We know lots of folks who travel by RV, quite happily long-hauling a house on their journey. The Hubs and I have struggled to envision ourselves in this scenario. We’re not well suited. I look for pull-through parking spots and have difficulty backing our car out of the driveway. (Don’t judge. It’s a long driveway.) He maneuvers heavy farm equipment without a second thought but is easily irritated by typical traffic in a regular sized vehicle. (Meanwhile, I’m on high alert: brake-lights!) The mere thought of taking to the highway behind the wheel of a rig sized for intergalactic travel induces stress.
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Aunt Rita’s recipe
I read recently about “Blue Zones” — places of the world where people live remarkably longer and better. It’s all quite fascinating. The highlands of Sardinia, Italy; a Greek island, Ikaria; Okinawa, Japan; Nicoya, Costa Rica; and Loma Linda, California, all boast healthy elderly populations that stand out among all others in the world.
I’m intrigued by distinctions among the Blue Zones. For example, Sardinia harbors the most long-lived male population on the planet and Okinawa the oldest females. Elders in Ikaria not only live longer but suffer dramatically less with Alzheimer’s disease. Costa Rica spends a small fraction on health care by comparison to U.S. yet Nicoya residents are 2.5 times more likely to reach a healthy age 90. Loma Linda boasts the most highly concentrated population of Seventh Day Adventists in the world, known for keeping a strict Sabbath and biblical diet.
Continue reading aunt rita’s baked beans
Double-French white lilac
dark purple lilac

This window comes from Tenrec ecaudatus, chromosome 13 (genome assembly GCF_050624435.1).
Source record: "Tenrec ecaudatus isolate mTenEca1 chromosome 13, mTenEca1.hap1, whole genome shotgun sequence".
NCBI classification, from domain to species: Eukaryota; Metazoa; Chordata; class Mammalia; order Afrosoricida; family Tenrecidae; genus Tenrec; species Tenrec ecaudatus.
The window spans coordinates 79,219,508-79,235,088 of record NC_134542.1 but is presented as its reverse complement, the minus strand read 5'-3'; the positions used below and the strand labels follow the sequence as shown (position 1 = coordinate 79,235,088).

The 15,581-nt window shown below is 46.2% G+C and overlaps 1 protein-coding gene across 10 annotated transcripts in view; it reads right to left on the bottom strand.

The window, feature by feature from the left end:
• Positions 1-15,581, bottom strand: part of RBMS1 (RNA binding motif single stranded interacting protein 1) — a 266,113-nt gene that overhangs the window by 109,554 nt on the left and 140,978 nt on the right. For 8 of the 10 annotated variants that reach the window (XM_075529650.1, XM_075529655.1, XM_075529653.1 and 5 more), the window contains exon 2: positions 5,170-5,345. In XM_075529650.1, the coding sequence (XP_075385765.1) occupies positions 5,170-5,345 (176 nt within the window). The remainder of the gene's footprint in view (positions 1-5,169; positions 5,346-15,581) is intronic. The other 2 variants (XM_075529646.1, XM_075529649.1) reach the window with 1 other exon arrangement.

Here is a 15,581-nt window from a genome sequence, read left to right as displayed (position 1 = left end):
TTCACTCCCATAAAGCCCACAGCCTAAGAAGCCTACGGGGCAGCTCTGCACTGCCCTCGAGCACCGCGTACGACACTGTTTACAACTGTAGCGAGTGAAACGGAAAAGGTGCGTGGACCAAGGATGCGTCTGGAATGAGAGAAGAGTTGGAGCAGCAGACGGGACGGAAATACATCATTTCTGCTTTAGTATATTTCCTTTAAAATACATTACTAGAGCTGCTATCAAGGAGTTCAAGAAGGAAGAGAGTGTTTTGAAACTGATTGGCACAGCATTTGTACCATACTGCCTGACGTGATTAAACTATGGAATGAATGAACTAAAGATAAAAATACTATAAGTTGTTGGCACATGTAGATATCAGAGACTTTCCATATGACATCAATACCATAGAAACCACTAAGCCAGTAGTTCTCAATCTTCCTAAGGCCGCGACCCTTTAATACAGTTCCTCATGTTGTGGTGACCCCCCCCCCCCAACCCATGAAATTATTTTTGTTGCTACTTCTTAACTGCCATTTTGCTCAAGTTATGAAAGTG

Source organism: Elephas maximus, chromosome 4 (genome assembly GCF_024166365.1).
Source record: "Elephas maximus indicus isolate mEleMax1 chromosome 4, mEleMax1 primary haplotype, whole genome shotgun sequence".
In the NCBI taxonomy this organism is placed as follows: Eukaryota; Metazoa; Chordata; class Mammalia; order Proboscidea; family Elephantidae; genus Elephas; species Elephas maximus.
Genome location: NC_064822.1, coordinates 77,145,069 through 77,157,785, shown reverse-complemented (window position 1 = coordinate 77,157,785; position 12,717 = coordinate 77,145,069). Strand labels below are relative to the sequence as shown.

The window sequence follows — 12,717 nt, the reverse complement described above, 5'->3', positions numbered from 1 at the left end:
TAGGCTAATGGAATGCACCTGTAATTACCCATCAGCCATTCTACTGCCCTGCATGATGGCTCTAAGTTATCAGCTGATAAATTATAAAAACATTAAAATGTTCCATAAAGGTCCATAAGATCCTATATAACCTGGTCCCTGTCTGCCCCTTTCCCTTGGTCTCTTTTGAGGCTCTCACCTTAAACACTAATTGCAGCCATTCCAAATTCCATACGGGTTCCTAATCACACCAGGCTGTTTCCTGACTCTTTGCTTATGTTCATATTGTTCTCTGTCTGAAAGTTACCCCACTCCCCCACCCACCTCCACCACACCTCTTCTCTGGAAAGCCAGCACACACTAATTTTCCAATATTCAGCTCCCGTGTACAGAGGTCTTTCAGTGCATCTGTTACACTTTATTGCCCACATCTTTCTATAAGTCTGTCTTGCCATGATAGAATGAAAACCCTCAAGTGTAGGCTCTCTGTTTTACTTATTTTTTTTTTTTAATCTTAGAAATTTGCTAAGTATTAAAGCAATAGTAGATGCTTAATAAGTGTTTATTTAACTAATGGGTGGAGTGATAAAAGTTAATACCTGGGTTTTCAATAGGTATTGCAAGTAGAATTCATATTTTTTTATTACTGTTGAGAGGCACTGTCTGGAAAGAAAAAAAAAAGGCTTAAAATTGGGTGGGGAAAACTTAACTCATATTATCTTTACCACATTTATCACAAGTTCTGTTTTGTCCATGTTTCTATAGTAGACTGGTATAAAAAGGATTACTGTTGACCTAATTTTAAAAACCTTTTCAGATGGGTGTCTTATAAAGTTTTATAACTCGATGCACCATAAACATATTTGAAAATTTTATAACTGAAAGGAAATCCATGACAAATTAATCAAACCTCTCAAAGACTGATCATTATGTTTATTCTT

light purple lilac
Observant North Country folk will notice an abundance of blossoms appearing on woody clumps of bushes this time of year. I’ve seen light and dark purple, pink and white blooms in this area. Most, and especially those in the wild, are light purple. The lilac’s scent is unmistakeable; it hangs heavy and sweet and travels on the breeze. Delightful.
Lilacs are zone three hardy. They can take anything the No Co dishes out, including weeks of subzero winter temps if necessary. (That degree of cold seems increasingly rare these days; no complaints.) Some lilacs, like ours, hedge the property line. Others appear randomly, spreading along roadside or far back in fields. Lilacs return like tried and true friends.
Continue reading lilacs of late
This week three of our grands participated in their first science fair. I’m so proud of them!
Continue reading young scientists
On Saturday I noticed most of our treetops were greening up. It’s about time! The fresh canopy is rapidly filing in. Songbirds are busy building nests. The bugs are back, too. Within a few weeks we’ll enjoy a bounty of blossoms and blooms.
Continue reading spring treasures
Last spring I posted about our experiment with straw bale gardening. It’s high time I reported back on our experiment.
Supplies were minimal and some can be reused. We purchased nine straw bales, landscape fabric, six metal posts, and fencing wire; big bag of fertilizer and waterproof bin to store it in; a soaker hose, small metal stakes to secure it, and a water timer. A couple hundred dollars and carefully selected seeds and seedlings later, we were in SBG business. I’m happy to report I was pleasantly surprised by (most) of the results.
Continue reading straw bale gardening (SBG)
Several years ago we employed two young Amish couples on our dairy farm. One year the Hubs came up with the brilliant idea to collaborate on a vegetable garden. It sounded quite perfect to me.
I hated the idea of gardening because I despise snakes. Seriously. It doesn’t matter if they are harmless or small. A snake is a snake is a snake. (You may appreciate some of my dramatic snake experiences.)
The Hubs loved the idea of gardening but it seldom played out well. True to his “go big or go home” nature, he over-engineered. When reality hit in the form of acres to plant, mow, bale, or chop, the garden got short shrift. It was neglected to the point of joint embarrassment by early July. Even then, I refused to enter!
Continue reading amish co-gardening